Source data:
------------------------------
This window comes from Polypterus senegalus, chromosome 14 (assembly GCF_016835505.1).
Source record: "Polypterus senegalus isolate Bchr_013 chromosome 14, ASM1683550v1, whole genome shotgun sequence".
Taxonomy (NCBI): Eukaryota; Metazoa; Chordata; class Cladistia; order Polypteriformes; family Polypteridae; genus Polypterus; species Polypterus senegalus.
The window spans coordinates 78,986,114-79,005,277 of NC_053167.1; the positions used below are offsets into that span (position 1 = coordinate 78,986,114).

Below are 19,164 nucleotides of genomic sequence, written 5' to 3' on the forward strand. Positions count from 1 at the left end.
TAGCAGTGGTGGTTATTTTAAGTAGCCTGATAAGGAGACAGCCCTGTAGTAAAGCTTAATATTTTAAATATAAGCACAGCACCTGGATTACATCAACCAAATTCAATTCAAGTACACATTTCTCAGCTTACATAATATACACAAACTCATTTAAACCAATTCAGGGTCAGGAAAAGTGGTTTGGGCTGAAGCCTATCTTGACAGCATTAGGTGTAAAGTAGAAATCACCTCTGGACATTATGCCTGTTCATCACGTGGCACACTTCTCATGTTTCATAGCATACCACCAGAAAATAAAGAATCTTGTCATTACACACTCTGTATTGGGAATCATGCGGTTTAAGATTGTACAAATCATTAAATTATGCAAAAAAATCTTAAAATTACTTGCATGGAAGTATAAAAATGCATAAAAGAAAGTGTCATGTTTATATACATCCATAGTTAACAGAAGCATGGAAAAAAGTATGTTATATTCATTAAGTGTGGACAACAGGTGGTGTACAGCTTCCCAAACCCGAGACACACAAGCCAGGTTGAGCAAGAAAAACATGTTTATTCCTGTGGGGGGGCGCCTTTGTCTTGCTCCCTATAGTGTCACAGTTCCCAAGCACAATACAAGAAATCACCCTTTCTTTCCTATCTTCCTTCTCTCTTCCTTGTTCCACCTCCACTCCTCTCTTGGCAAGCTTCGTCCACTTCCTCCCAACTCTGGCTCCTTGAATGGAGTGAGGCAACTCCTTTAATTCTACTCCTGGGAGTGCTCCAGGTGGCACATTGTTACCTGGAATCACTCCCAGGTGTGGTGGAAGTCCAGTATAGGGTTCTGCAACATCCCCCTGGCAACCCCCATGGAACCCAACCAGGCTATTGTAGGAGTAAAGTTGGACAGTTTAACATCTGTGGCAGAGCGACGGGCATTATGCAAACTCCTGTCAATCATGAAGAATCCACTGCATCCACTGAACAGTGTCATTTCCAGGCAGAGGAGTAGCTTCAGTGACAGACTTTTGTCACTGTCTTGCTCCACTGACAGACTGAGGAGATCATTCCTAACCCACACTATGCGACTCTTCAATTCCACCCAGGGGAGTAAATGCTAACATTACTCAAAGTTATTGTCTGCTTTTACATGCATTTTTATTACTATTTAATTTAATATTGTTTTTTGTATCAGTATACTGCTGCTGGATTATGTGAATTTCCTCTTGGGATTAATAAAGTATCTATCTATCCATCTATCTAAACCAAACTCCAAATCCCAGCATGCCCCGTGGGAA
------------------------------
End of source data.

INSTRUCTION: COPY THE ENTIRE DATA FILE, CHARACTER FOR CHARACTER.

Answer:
This window comes from Polypterus senegalus, chromosome 14 (assembly GCF_016835505.1).
Source record: "Polypterus senegalus isolate Bchr_013 chromosome 14, ASM1683550v1, whole genome shotgun sequence".
Taxonomy (NCBI): Eukaryota; Metazoa; Chordata; class Cladistia; order Polypteriformes; family Polypteridae; genus Polypterus; species Polypterus senegalus.
The window spans coordinates 78,986,114-79,005,277 of NC_053167.1; the positions used below are offsets into that span (position 1 = coordinate 78,986,114).

Below are 19,164 nucleotides of genomic sequence, written 5' to 3' on the forward strand. Positions count from 1 at the left end.
TAGCAGTGGTGGTTATTTTAAGTAGCCTGATAAGGAGACAGCCCTGTAGTAAAGCTTAATATTTTAAATATAAGCACAGCACCTGGATTACATCAACCAAATTCAATTCAAGTACACATTTCTCAGCTTACATAATATACACAAACTCATTTAAACCAATTCAGGGTCAGGAAAAGTGGTTTGGGCTGAAGCCTATCTTGACAGCATTAGGTGTAAAGTAGAAATCACCTCTGGACATTATGCCTGTTCATCACGTGGCACACTTCTCATGTTTCATAGCATACCACCAGAAAATAAAGAATCTTGTCATTACACACTCTGTATTGGGAATCATGCGGTTTAAGATTGTACAAATCATTAAATTATGCAAAAAAATCTTAAAATTACTTGCATGGAAGTATAAAAATGCATAAAAGAAAGTGTCATGTTTATATACATCCATAGTTAACAGAAGCATGGAAAAAAGTATGTTATATTCATTAAGTGTGGACAACAGGTGGTGTACAGCTTCCCAAACCCGAGACACACAAGCCAGGTTGAGCAAGAAAAACATGTTTATTCCTGTGGGGGGGCGCCTTTGTCTTGCTCCCTATAGTGTCACAGTTCCCAAGCACAATACAAGAAATCACCCTTTCTTTCCTATCTTCCTTCTCTCTTCCTTGTTCCACCTCCACTCCTCTCTTGGCAAGCTTCGTCCACTTCCTCCCAACTCTGGCTCCTTGAATGGAGTGAGGCAACTCCTTTAATTCTACTCCTGGGAGTGCTCCAGGTGGCACATTGTTACCTGGAATCACTCCCAGGTGTGGTGGAAGTCCAGTATAGGGTTCTGCAACATCCCCCTGGCAACCCCCATGGAACCCAACCAGGCTATTGTAGGAGTAAAGTTGGACAGTTTAACATCTGTGGCAGAGCGACGGGCATTATGCAAACTCCTGTCAATCATGAAGAATCCACTGCATCCACTGAACAGTGTCATTTCCAGGCAGAGGAGTAGCTTCAGTGACAGACTTTTGTCACTGTCTTGCTCCACTGACAGACTGAGGAGATCATTCCTAACCCACACTATGCGACTCTTCAATTCCACCCAGGGGAGTAAATGCTAACATTACTCAAAGTTATTGTCTGCTTTTACATGCATTTTTATTACTATTTAATTTAATATTGTTTTTTGTATCAGTATACTGCTGCTGGATTATGTGAATTTCCTCTTGGGATTAATAAAGTATCTATCTATCCATCTATCTAAACCAAACTCCAAATCCCAGCATGCCCCGTGGGAA